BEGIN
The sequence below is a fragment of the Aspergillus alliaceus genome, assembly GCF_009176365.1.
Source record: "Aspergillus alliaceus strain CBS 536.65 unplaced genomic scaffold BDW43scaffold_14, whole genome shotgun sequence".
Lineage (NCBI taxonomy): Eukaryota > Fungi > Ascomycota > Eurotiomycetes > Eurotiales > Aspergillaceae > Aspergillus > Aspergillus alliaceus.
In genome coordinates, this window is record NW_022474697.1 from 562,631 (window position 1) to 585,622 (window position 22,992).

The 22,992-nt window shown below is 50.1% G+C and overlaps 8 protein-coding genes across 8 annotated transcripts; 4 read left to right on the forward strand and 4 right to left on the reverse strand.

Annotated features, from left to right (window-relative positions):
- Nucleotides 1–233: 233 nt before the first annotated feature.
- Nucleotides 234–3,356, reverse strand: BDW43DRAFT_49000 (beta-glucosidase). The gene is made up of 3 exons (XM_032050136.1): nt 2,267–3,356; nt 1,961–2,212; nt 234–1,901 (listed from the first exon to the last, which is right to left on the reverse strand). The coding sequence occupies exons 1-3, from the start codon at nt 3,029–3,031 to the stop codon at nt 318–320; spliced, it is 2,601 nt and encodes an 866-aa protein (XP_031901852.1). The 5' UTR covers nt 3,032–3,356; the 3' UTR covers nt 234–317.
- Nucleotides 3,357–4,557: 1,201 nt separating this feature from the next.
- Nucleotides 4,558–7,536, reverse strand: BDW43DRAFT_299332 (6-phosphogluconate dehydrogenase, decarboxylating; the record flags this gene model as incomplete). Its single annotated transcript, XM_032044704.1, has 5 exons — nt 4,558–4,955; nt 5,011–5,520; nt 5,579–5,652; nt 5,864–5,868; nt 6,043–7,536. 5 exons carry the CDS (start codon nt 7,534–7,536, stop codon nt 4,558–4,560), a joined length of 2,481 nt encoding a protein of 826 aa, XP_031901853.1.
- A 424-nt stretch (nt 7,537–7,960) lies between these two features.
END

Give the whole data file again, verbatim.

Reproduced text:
The sequence below is a fragment of the Aspergillus alliaceus genome, assembly GCF_009176365.1.
Source record: "Aspergillus alliaceus strain CBS 536.65 unplaced genomic scaffold BDW43scaffold_14, whole genome shotgun sequence".
Lineage (NCBI taxonomy): Eukaryota > Fungi > Ascomycota > Eurotiomycetes > Eurotiales > Aspergillaceae > Aspergillus > Aspergillus alliaceus.
In genome coordinates, this window is record NW_022474697.1 from 562,631 (window position 1) to 585,622 (window position 22,992).

The 22,992-nt window shown below is 50.1% G+C and overlaps 8 protein-coding genes across 8 annotated transcripts; 4 read left to right on the forward strand and 4 right to left on the reverse strand.

Annotated features, from left to right (window-relative positions):
- Nucleotides 1–233: 233 nt before the first annotated feature.
- Nucleotides 234–3,356, reverse strand: BDW43DRAFT_49000 (beta-glucosidase). The gene is made up of 3 exons (XM_032050136.1): nt 2,267–3,356; nt 1,961–2,212; nt 234–1,901 (listed from the first exon to the last, which is right to left on the reverse strand). The coding sequence occupies exons 1-3, from the start codon at nt 3,029–3,031 to the stop codon at nt 318–320; spliced, it is 2,601 nt and encodes an 866-aa protein (XP_031901852.1). The 5' UTR covers nt 3,032–3,356; the 3' UTR covers nt 234–317.
- Nucleotides 3,357–4,557: 1,201 nt separating this feature from the next.
- Nucleotides 4,558–7,536, reverse strand: BDW43DRAFT_299332 (6-phosphogluconate dehydrogenase, decarboxylating; the record flags this gene model as incomplete). Its single annotated transcript, XM_032044704.1, has 5 exons — nt 4,558–4,955; nt 5,011–5,520; nt 5,579–5,652; nt 5,864–5,868; nt 6,043–7,536. 5 exons carry the CDS (start codon nt 7,534–7,536, stop codon nt 4,558–4,560), a joined length of 2,481 nt encoding a protein of 826 aa, XP_031901853.1.
- A 424-nt stretch (nt 7,537–7,960) lies between these two features.